Monday, October 31, 2016

SmallTorque: Minority Rule

SmallTorque: Minority Rule: Nassim Taleb has a great post on how quite small minorities can win over the majority in social matters: It suffices for an intransigent ...

Thursday, November 25, 2010


For date data this is superb, the scaling of period has removed the need for multiple graphs.

And finally clicking the graph invokes the script I'd associated, futilely, with the old version. Might be good to mention right-clicking is now required to edit the upgraded graph.

Ranges could be improved to use entire column (where I add a row per day).

This information on updating could be improved by a link to whatever tutorial material is available.

in reference to: Upgrading your old charts : Getting started with charts - Google Docs Help (view on Google Sidewiki)

Wednesday, June 2, 2010

Neil de Wit gives his views after leaving fibre provider CityLink

“However, we have an epidemic of MBAs who look purely at business cases. At some point you have to take the punt. With Government, there is a great danger that it will be over-analysed by the likes of the Reserve Bank and the Treasury.

“If it is built in a highly competitive environment, it might be doomed to failure. There’s got to be some sort of coming together, because broadband is a national good.”

in reference to:

"Neil de Wit gives his views after leaving fibre provider"
- Ex-CityLink boss looks at fibre scene | Computerworld NZ (view on Google Sidewiki)

Friday, May 14, 2010

Thinking about social objects and limbo dancing

"When we see lists like that, we can start believing that all social objects are “content”, which gets the “rightsholders” of content salivating up the wazoo. Perish the thought.

Content is not what makes an object social. We do.

There was a time when “content” was created by a tiny minority of people, largely because the tools for making that content were elitist in nature. Scarce, expensive, needing specialist skills. To make matters worse, the techniques for distributing and sharing that “content” were also elitist in nature. So people who “owned” that “content” felt like kings."

Dubber meet JP

in reference to:

"Ever since Hugh Macleod spoke to me about social objects, and pointed me towards what Jyri Engestrom had written, I’ve been fascinated by the concept."
- Thinking about social objects and limbo dancing – confused of calcutta (view on Google Sidewiki)

A theory of the internet and the art of protest

"The working theory

You may recall a little while back that I posted a blog entry about the Five Ages of Media. My contention is that digital media – and specifically the internet – works differently than broadcast media.

Simply put, on the web, you don’t have a platform to shout to an undifferentiated mass of people – so just putting up a webpage that acts as a brochure, and says “come to our exhibition” doesn’t really work.

Instead, the web is a conversational medium – and there are really only two main types of content:

1) The conversation;
2) The stuff about which the conversation is taking place.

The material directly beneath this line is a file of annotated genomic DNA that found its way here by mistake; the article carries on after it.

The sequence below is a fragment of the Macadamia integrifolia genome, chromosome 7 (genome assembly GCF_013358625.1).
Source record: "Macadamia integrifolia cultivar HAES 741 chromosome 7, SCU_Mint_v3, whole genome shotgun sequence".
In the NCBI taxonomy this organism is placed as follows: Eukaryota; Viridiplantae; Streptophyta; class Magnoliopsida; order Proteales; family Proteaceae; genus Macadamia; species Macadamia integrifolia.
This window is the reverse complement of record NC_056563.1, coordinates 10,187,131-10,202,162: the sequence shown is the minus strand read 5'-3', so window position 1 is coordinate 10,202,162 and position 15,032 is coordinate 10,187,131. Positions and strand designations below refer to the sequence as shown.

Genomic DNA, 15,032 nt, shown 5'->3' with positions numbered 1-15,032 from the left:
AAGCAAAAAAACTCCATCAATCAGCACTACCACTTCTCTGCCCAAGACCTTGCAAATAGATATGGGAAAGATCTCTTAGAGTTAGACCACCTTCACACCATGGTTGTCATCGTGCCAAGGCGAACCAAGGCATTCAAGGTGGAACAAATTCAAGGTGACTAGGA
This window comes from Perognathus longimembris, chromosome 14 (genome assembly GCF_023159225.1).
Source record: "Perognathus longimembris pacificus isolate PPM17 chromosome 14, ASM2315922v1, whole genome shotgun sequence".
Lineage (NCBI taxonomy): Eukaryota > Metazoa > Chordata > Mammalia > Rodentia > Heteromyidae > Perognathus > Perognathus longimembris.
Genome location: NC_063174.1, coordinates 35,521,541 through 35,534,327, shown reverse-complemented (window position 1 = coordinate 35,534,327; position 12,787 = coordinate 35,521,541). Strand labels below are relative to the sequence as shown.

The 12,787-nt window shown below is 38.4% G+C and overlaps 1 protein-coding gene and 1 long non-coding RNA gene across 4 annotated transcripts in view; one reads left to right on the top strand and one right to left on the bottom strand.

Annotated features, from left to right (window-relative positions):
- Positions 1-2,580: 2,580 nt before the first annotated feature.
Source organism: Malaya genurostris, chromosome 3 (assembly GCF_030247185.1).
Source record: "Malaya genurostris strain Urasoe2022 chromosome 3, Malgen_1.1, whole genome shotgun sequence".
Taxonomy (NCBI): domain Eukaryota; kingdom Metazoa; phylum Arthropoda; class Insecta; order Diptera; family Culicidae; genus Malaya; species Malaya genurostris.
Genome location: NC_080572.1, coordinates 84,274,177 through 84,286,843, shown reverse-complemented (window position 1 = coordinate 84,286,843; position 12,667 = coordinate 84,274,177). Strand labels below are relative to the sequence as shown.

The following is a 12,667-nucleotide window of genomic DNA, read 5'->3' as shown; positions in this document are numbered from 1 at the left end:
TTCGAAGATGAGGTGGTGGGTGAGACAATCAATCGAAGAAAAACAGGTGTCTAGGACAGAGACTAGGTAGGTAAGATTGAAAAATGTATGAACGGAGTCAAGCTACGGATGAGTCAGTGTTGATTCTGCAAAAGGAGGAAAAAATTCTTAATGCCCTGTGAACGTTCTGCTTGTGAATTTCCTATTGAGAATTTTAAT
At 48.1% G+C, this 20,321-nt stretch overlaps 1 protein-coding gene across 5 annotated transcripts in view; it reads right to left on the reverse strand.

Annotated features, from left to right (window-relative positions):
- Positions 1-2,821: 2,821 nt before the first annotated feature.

This second category of thing is what is often referred to as a ’social object’ – a term coined by Jyri Engeström to describe the way in which sociality online is not simply about relationships, but particularly about sharing things like videos, photos, audio and text."

in reference to:

"And why was it so powerful as a part of the conversation? Because it’s a good and very simple story. People are hard-wired for narrative. The theory that there are only really seven stories and we keep telling them to ourselves over and over through different media contexts is a reasonably compelling one."
- A theory of the internet and the art of protest by Andrew Dubber (view on Google Sidewiki)

Thursday, May 13, 2010

"My nightmare scenario is that people keep talking about their nightmare scenarios."

"There's a certain blindness that comes from worst-case thinking. An extension of the precautionary principle, it involves imagining the worst possible outcome and then acting as if it were a certainty. It substitutes imagination for thinking, speculation for risk analysis, and fear for reason. It fosters powerlessness and vulnerability and magnifies social paralysis. And it makes us more vulnerable to the effects of terrorism.
Worst-case thinking means generally bad decision making for several reasons. First, it's only half of the cost-benefit equation. Every decision has costs and benefits, risks and rewards. By speculating about what can possibly go wrong, and then acting as if that is likely to happen, worst-case thinking focuses only on the extreme but improbable risks and does a poor job at assessing outcomes."

in reference to:

"Worst-Case Thinking"
- (view on Google Sidewiki)

Monday, May 10, 2010

The Risk Management of Everything

"This warning about the escalation of the risk management of everything should be taken seriously. In his first Demos book, The Audit Explosion, Michael Power warned against that companies and governments preoccupation with measuring what is measurable – the now discredited ‘targets culture’.

Power traces the start of the risk management of everything back to 1995 – the year of the collapse Barings bank Shell’s Brent Spar PR disaster. Those events illustrated the two key aspects of the new obsession with risk management: internal control and reputation."

in reference to:

"“Reputation has become a new source of anxiety where organisational identity and economic survival are at stake And if everything may impact on organisational reputation, then reputational risk management demands the risk management of everything.”"
- (view on Google Sidewiki)